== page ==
And to look more than two moves ahead really does require an understanding of how all the pieces interact, the rational and irrational relationships between actions and perceptions, and the cycles of history and geography.

What has broken here so that someone who had essentially never travelled internationally was able to pass through many checkpoints to take such a powerful international role? He and his selected adminstration now have so much potential to destroy in just a few years what the world, and his fellow countrymen and ancestors, have struggled for so long to build.

I only hope that the rest of the world will have as short a memory of the actions of the US at this time as the current administration seems to have of the lessons of history.

matt morin
4.9.03 @ 11:42p

The problem is, it's hard to educate people when Bush sets aside only $53.1 billion for education, but somehow finds $80 billion to fund an unnecessary war.

He'll spend almost $380 billion on the military (up 15% in the past two years) while only giving education a 2.8% increase.

margot lester
4.10.03 @ 1:43a

right on, matt. what's even scarier is that in california, and a couple other states, the figure prison spending on second grade test scores. so you might think that would lead them to put more spending in education, but, um, well, not so much.

adam kraemer
4.10.03 @ 10:08a

I don't think it's just the US. How quickly have the French people forgotten the lessons of WWII? Or the Germans the dangers of a despotic ruler?

What's the saying - those who ignore history are doomed to repeat it? At the same time, I don't know that you can claim people know less about the world now than they did 50 years ago. What is this based on? What parts of history should be looked at and what parts have no bearing? Is this current war like Vietnam? Or like Korea? Or like the French fighting on our side during the American revolution? Or like the Teapot-Dome scandal or the Hawley-Smoot Tariff? Or the US staying out of WWI right up until we absolutely had to fight? Placing this month's invasion of Iraq in context is only meaningful if you get the right context.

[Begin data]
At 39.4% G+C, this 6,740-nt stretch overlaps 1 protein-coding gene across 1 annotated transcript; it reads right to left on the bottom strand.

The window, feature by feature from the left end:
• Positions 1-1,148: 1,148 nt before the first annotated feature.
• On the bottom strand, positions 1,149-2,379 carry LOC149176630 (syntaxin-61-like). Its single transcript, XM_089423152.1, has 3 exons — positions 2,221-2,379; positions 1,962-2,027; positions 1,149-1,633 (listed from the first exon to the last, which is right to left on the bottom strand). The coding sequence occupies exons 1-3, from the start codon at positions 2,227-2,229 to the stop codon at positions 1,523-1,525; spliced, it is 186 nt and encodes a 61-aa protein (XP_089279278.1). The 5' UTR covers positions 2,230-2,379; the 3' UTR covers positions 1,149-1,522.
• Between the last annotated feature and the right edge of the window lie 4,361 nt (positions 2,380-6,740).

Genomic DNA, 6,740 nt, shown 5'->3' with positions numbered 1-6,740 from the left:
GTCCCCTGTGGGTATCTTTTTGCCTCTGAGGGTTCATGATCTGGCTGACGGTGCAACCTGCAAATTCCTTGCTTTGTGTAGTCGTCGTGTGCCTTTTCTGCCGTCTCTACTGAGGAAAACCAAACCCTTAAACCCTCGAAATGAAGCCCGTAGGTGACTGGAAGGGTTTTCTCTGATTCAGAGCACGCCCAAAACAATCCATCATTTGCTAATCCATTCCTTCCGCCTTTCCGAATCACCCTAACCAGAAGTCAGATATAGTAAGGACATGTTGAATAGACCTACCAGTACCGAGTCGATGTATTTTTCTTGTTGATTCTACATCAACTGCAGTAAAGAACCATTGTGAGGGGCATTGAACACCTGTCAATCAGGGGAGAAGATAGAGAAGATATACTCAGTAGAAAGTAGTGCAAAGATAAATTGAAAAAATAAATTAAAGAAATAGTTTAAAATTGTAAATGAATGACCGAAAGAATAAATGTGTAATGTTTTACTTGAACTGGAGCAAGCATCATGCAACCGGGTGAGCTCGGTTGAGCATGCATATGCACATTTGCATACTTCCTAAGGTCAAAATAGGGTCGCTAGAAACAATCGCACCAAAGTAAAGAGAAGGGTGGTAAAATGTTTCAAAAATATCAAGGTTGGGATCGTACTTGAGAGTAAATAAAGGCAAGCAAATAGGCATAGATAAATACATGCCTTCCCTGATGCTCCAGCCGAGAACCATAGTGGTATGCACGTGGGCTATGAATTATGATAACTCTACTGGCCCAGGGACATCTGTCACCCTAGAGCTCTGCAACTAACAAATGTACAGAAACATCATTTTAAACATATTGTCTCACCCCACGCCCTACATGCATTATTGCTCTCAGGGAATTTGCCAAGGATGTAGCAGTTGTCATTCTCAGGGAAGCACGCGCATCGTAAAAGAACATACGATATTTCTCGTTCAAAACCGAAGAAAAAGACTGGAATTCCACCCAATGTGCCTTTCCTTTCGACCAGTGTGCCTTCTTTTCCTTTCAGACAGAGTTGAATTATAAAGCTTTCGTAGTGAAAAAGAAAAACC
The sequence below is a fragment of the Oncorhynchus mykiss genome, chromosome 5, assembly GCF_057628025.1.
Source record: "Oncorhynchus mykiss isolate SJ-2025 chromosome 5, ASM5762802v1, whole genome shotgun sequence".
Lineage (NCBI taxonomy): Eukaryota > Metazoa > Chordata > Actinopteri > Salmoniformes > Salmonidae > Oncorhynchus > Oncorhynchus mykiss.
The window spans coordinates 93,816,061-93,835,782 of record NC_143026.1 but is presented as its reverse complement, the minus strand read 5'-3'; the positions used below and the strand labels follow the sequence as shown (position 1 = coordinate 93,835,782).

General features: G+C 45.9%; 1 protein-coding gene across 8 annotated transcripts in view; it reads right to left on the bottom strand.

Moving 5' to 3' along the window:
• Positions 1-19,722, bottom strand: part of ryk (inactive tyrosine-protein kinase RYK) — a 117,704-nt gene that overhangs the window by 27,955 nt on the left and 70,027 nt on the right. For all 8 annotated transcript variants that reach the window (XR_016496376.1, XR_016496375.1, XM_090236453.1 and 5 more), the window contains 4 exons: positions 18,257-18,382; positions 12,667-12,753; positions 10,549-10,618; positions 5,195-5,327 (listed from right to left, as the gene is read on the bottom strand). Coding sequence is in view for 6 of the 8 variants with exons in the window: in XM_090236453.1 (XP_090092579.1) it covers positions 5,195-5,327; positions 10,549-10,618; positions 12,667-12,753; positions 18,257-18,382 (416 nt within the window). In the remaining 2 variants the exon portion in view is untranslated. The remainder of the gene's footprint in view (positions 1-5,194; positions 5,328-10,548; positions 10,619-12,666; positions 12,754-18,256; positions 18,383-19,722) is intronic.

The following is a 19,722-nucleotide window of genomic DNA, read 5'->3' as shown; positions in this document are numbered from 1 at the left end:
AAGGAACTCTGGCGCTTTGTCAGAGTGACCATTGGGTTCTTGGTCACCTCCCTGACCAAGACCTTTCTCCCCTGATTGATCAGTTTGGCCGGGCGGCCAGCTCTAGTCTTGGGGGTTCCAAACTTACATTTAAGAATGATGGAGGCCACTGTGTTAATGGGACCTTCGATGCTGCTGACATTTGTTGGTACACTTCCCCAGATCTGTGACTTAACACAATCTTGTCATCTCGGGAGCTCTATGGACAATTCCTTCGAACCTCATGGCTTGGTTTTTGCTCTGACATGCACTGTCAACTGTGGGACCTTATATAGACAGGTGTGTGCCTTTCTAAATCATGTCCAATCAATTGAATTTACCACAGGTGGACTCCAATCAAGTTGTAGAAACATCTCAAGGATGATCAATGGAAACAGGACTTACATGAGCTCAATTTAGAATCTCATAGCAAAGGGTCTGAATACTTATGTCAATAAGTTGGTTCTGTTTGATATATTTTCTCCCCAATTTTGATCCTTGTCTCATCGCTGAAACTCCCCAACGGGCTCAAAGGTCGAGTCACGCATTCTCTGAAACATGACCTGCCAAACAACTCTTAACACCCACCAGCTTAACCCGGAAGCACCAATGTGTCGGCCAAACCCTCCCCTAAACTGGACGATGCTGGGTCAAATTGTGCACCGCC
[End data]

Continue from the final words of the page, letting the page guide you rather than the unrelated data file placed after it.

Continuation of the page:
Oh, and Matt, there's no need to editorialize. The fact that Bush is spending almost twice as much on war as he is on education speaks to itself enough that you didn't need to include the word "unnecessary" to paint the bigger picture.


travis broughton
4.10.03 @ 11:07a

Bush should be spending more on defense/foreign policy than he should be on education, unless you're talking about Jeb. Education should primarily be funded by state and local government budgets, not be federal ones.

juli mccarthy
4.10.03 @ 11:17a

It all ties in, Travis. State funding for education is very closely tied to federal spending, in that the states have to make up what the feds don't pay for. This doesn't stop the federal government from handing down all sorts of lovely educational mandates. Let's face it, there's nobdy out there who is going to come out and SAY "education should be a low priority" but there's plenty of evidence to show that it is not the high priority politicians pretend it is.

sarah ficke
4.10.03 @ 11:23a

We all know that states are chronically low on money (Massachusetts is having major budget problems right now) and I think the federal government should pick up some of the slack. How else are states with lower incomes going to turn out well-educated students who can compete with more well-off areas and make a contribution to their country?

russ carr
4.10.03 @ 11:43a

Bus them out of state?

erik myers
4.10.03 @ 11:50a

It's just a hell of a long bus ride every morning.

adam kraemer
4.10.03 @ 12:49p

I heard a rumor that Oregon just had to cut back to 4-day school weeks for lack of money. Anyone know if this is true?

margot lester
4.10.03 @ 12:52p

i know they and other put-upon school districts are considering it, and i think it's been done in montana. more alarming is the fact that last week or so, alameda county in northern california laid off ALL its teachers to save money between sessions. some, but not all, will get their jobs back. how scary is that?

michelle von euw
4.10.03 @ 1:27p

That's totally frightening, Margot. Teachers should be extremely well-paid, and rewarded for performance. (I'm generally pro-union, although I think in this case, it actually hurts the process. If teachers were treated like, I don't know, managers and CEOs of Fortune 500 companies, maybe they wouldn't need unions.)

I'm still blown away by the fact that the government has not yet figured out basic cause and effect. Provide more money for education, programs that give poor children a safe place to go after school, and five or ten years later, you'll have to spend less money on the criminal justice system and welfare.